With a cast of roughly two dozen musicians, a running time of nearly three hours and a forthcoming recording that will fill a three-CD boxed set, it is the single biggest project of Wynton Marsalis’ career to date.
That a man just 35 should attempt something so immense as “Blood on the Fields”—a sprawling oratorio contemplating the horrors of American slavery—would be surprising coming from anyone, perhaps, but Marsalis himself. This is a young musician, after all, whose immense discography already includes such major works as “Majesty of the Blues” (1989), a haunting tone-poem that redefines historic blues expression in bracingly modern terms; “Soul Gestures in Southern Blue” (1991), an extended, three-CD suite in which Marsalis explores the Southern origins of his music; and “In This House/On This Morning” (1994), a stunning evocation of a gospel church service, as expressed in jazz instrumental terms.
Each of the those pieces marked significant advances in Marsalis’ evolution as composer, yet none saw the artist working on quite so large a canvas as “Blood on the Fields.” Conceived for jazz orchestra, trumpet soloist and vocal trio (Cassandra Wilson, Jon Hendricks and Miles Griffith), “Blood” received a single performance as a work-in-progress at Lincoln Center in New York in 1994 and has been reworked and refined by the composer since then.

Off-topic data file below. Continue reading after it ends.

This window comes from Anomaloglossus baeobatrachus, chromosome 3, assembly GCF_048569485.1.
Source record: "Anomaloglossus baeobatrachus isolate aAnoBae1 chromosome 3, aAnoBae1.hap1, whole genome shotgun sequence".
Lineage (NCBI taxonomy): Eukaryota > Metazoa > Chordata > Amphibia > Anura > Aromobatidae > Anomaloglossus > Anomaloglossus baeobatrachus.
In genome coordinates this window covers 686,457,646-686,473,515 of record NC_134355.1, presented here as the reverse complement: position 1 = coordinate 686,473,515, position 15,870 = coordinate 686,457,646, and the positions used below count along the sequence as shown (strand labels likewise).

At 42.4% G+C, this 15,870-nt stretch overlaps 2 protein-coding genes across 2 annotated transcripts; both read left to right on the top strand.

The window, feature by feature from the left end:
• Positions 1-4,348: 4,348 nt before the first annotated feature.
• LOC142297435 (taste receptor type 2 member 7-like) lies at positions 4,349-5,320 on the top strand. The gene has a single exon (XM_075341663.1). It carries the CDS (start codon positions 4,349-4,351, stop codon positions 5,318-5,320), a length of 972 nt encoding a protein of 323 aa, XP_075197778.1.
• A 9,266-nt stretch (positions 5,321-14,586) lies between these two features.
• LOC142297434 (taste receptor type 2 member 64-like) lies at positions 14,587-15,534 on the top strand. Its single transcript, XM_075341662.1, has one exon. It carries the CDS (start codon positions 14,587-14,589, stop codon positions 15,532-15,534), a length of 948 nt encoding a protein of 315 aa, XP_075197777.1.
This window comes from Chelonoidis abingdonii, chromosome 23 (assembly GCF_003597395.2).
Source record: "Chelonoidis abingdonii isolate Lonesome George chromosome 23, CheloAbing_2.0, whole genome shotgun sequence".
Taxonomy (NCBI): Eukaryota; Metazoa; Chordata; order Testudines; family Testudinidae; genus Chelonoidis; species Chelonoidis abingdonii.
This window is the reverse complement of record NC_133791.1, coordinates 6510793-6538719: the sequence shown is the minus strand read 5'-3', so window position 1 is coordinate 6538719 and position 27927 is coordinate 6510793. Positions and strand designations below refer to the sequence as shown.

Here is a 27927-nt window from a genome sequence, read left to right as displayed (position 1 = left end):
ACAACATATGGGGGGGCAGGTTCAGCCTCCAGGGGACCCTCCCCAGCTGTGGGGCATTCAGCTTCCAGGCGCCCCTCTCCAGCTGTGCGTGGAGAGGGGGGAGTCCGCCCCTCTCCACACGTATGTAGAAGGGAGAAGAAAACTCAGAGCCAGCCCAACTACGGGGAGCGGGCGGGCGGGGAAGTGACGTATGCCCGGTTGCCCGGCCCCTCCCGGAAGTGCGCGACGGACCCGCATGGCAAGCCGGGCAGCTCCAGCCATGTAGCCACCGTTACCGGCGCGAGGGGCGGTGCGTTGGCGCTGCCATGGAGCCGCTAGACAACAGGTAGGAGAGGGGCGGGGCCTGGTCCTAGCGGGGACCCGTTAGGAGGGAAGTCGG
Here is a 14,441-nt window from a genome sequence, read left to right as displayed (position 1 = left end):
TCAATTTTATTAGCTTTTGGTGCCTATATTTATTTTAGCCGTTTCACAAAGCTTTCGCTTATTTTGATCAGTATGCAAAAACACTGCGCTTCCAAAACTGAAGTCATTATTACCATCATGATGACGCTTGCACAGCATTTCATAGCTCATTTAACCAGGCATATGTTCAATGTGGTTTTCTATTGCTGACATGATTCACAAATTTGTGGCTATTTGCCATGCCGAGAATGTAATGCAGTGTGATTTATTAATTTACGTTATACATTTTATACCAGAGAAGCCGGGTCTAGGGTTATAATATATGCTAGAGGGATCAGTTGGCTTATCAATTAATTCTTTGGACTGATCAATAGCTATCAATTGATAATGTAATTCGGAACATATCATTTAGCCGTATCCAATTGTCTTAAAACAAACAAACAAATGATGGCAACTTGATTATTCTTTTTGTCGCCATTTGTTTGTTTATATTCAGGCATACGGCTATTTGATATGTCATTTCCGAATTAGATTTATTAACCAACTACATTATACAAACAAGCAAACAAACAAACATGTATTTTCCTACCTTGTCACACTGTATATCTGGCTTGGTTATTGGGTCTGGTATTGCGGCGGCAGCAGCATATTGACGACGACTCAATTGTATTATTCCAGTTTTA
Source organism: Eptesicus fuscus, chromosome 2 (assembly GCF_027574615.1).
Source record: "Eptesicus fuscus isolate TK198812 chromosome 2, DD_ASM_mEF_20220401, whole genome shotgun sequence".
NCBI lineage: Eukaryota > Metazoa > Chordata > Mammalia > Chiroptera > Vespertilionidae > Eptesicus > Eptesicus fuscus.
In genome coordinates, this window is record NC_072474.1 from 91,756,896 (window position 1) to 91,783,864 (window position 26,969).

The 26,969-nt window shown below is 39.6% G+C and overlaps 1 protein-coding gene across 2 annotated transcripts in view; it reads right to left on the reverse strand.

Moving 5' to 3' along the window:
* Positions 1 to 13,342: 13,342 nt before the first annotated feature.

A few days ago, Marsalis and friends launched their international tour of the reconstituted work in Connecticut, and when Marsalis’ small army of musicians invades Orchestra Hall on Feb. 14, Chicagoans will be able to judge for themselves the results of Marsalis’ gamble. And a gamble it is, considering the sheer number of musicians involved, the high cost of sending them around the world and the artistic risk of casting them in a work of such huge musical proportions.
“My first impression of the piece is that it’s a very ambitious thing for a man of Wynton’s tender years to take up,” says Hendricks. “And what’s an oratorio? I mean, who does anything in the oratorio form anymore since George Frideric Handel?
“I did a rock version of Handel’s `Messiah’ oratorio in London, but that’s the last time I ever heard the word.”